Gharda also moved pre-trial to exclude CSI's expert witnesses. The trial court conducted Daubert/Robinson hearings on the admissibility of the expert testimony on May 5, 2009.3 Several experts testified at the hearing, including Sammy Russo, CSI's fire-origin expert; Andy Armstrong, a forensic chemist and chemical fire expert; Nicholas Cheremisinoff, a chemist; and Shannon Rusnak, a forensic accountant and CSI's damages expert. The trial court denied Gharda's motions to exclude the testimony of these experts. 4

D. Trial to a Jury

The trial lasted for approximately two weeks and included testimony from twenty-two witnesses, many of them expert witnesses, and at least eleven volumes of exhibits. Gharda and GUSA renewed their objections to CSI's expert witnesses at trial, and the trial court overruled those objections.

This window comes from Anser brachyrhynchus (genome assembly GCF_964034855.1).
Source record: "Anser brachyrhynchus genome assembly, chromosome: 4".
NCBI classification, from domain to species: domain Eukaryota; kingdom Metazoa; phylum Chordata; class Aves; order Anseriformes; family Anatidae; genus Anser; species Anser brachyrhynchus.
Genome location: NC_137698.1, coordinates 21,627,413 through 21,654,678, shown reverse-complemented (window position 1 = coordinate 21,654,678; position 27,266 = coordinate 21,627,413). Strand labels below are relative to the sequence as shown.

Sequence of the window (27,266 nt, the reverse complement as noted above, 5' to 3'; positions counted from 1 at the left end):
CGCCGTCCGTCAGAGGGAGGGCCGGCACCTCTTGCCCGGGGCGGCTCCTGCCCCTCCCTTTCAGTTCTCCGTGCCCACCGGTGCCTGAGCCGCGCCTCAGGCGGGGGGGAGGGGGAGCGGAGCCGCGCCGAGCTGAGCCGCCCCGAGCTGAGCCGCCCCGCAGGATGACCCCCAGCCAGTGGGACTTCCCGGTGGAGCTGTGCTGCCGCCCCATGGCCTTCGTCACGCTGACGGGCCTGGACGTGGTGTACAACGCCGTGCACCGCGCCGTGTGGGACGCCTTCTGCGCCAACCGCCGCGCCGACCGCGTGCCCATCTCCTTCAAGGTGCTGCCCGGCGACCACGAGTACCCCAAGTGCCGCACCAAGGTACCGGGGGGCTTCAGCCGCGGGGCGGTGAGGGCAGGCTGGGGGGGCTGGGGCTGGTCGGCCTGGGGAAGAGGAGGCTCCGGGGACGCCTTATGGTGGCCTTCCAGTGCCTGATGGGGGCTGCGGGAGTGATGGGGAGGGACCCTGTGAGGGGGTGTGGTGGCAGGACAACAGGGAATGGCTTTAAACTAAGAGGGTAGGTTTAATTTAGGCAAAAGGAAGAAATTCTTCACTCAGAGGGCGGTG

Robert Blair, the CSI employee who was present when the fire first broke out, stated that he heard a sound like a truck crashing into the building, and, about forty-five seconds later, he heard the fire alarms go off and saw smoke billowing out of vents on the west side of the building. Firefighters responded. They reported that the building was locked and they had to force their way inside. When they entered the northwest quadrant of the building, they observed evidence of the fire to their right, which was the southwest quadrant of building where the hot box was located. Furthermore, firemen indicated that they did not open the hot box doors in the course of fighting the fire.5